Let us begin with the link to said contest so you can enter and leave if that is your modus operadi.

Win Tickets to the History Boys (Available Light Theatre) with dinner at Latitude 41

OK – for those of you still reading, here are the loose ends. First several people who are usually dead on about such things say this play is damn good. Second, Available Light Theatre is one of those many little nuggets in the city that make this a great place to live. Third, Matt Slaybaugh one of the folks behind this theater company has been a mover and a shaker behind the scenes for a long time and this is one of his projects which deserves some attention. Fourth, regular listeners of WCBE Foodcast (which would be Dave Scarpetti, my Mom, Bethia’s Mom and who knows who else), know about our ongoing joke in 2011 about mentioning Latitude 41 in “every episode” but then we stopped. There were some reasons for that – our pal Chef Dave Maclennan left the restaurant, there was a major change in restaurant management and while I did not experience service problems at the restaurant, a fair number of people did. The most vocal of those with poor experiences had no credibility in my book since they were well-known by me to be overdramatic, pretentious, elitist food boors but enough people had similar issues on a lower scale to note some concern so I stepped back and watched to see if the ship would right itself. It has and I will write about Latitude 41 sometime soon. So to make a long story short – Latitude 41 is very much worth dining at – especially for free, if you win the contest. And last and very much not least, I think that the citizens of our fair city need to go to this play for one very important reason.

What is that you ask? To show this is not a city of homophobic hate. A recent incident in the short north earned international attention. The employees of Late Night Slice refused to serve a potential customer who was loud and obnoxious about his disdain for a gay couple in line with him. In addition to the business refusing to serve this person – the rest of the people in the line told this person to take his hate elsewhere. Good for them and good for our city. The subject matter of The History Boys might make that hater cringe but it is a good story and I would love to see a packed house to show that the response of Late Night Slice and the patrons nearby was not a fluke.

If you don’t think you will win the contest or if you can’t wait until the 16th to see it, try to get a ticket for this Thursday (January 10th) and grab dinner with OH! Burgers before the show or at intermission.

Posted in events | 1 Comment »

I Want You: To Eat at That Food Pod Oct 27th 5 to 10 pm for a Good Cause

Posted by cmh gourmand on October 24, 2012

There have been a lot of Food Truck events this year. There are still a few more to come. It has been great to see the community embrace this type of business. In fact, some of you may have been over saturated with Food Truck and Cart events this year. If so, I am asking you to dig down deep in your energy reserves and intestinal fortitude for one more.

The boys from That Food Truck are launching That Food Pod, this Saturday, Oct 27th. A Pod is a gathering or two or more mobile vendors. That Food Truck regularly sets up at the corner of Gay Street and Grant Ave. in downtown Columbus. They decided to do a monthly blow out with some of their mobile food friends to create an event for more mobile vendors and to draw more people to this section of the city. (Foodies note: The new Grass Skirt Tiki Bar is just one block away if you want to drop in there before or after That Food Pod).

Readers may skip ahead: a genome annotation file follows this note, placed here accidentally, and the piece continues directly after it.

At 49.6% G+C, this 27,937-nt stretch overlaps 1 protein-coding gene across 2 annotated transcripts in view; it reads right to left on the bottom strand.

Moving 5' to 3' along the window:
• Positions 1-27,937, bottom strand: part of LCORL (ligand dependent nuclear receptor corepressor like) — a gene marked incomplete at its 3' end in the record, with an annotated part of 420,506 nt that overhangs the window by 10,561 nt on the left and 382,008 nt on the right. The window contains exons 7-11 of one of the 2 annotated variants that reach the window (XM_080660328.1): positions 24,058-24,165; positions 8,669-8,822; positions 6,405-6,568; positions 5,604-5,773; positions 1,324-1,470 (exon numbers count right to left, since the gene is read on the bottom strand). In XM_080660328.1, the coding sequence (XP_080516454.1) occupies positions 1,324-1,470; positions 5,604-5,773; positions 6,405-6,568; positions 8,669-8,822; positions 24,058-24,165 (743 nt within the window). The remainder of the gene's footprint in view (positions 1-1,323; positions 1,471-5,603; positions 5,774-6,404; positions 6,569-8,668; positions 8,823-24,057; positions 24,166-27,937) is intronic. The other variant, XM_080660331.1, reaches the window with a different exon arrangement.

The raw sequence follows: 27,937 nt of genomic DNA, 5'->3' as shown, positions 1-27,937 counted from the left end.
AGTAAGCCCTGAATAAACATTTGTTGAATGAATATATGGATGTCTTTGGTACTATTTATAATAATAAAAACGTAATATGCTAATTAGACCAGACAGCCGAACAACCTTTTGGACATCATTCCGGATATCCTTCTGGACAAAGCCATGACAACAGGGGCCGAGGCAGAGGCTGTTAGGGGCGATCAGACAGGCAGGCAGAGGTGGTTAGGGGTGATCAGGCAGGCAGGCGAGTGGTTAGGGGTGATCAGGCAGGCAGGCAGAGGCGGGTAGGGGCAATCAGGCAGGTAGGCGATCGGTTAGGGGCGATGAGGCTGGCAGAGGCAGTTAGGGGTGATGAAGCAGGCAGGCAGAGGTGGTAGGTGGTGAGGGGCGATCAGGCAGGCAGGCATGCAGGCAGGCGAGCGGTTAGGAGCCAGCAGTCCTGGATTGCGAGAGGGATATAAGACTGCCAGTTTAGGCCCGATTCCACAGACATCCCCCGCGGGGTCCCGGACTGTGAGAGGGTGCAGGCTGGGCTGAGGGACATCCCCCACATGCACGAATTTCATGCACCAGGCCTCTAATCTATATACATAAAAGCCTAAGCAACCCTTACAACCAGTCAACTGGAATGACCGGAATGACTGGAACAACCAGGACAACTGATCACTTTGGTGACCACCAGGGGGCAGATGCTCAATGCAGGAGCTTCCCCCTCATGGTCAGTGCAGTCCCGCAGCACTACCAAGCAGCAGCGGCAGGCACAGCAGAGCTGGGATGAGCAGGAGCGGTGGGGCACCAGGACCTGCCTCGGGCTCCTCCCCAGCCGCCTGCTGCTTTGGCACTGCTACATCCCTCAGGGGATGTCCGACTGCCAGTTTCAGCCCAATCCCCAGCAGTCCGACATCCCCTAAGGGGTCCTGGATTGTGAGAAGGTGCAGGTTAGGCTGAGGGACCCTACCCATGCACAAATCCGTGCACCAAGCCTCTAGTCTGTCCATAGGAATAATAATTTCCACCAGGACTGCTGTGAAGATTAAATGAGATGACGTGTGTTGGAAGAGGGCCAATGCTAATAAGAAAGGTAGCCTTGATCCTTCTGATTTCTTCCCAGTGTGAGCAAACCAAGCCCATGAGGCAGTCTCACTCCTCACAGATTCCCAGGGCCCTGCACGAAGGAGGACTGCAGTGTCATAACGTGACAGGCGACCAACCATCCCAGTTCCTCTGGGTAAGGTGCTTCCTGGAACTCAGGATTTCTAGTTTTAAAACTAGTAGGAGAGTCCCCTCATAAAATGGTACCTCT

After this Saturday, That Food Pod will reappear in the spring to continue the tradition of mobile food downtown. While you are pondering how to spend some of your time this Saturday, I want to give you several good reasons to come support this event.

1) The vendors: That Food Truck, Sophie’s Gastrogi (their second to last appearance this year), Blu Olive, OH! Burgers, Crepes a La Carte, Flat Top Pizza and the Good Frank.
2) Highball Halloween will be Saturday night, so on your way home, you can troll high street to see all the outlandish costumes paraded in the Short North
3) Trick or Treating….but in this case, Trick or Trucking. Kids can go from truck to truck to get Halloween treats….or maybe a trick.
4) The fall menu on That Food Truck is amazing – their mole is the perfect flavor for fall and might just cure the common cold.

So all of the above reasons have merit, but there is a bigger cause to the event which is the real reason I want people to come on Saturday night to drain the mobile vendors of every bit of food they have to serve. Each of you will have an opportunity to help Save The Short Bus.

The Short Bus is the affectionate name that the mobile food community has given the Per Zoot Food Truck. Per Zoot was to have been a vendor at the inaugueral That Food Pod but while the fall brought us leaves and chilly weather, it brought Per Zoot a series of mechanical breakdowns. A Food Truck that can’t move, can’t make money, so owner Matt Swint is taking a day job to expand his culinary expertise and feed his family. Matt had to reluctantly drop out of that Food Pod and out of the mobile food community. As soon as word spread of the demise of Per Zoot, within a day, it was decided that That Food Pod would serve as a fund raiser to #SaveTheShortBus (for you twitter heads out there). All tips from all vendors will go to the Short Bus Fund. Other vendors in the community that can not make it to That Food Pod will be donating tips as well. The goal, is to get the Per Zoot truck in operation again so that Matt can work some special events and occasional weekends to rebuild the war chest to keep Per Zoot in the mobile world.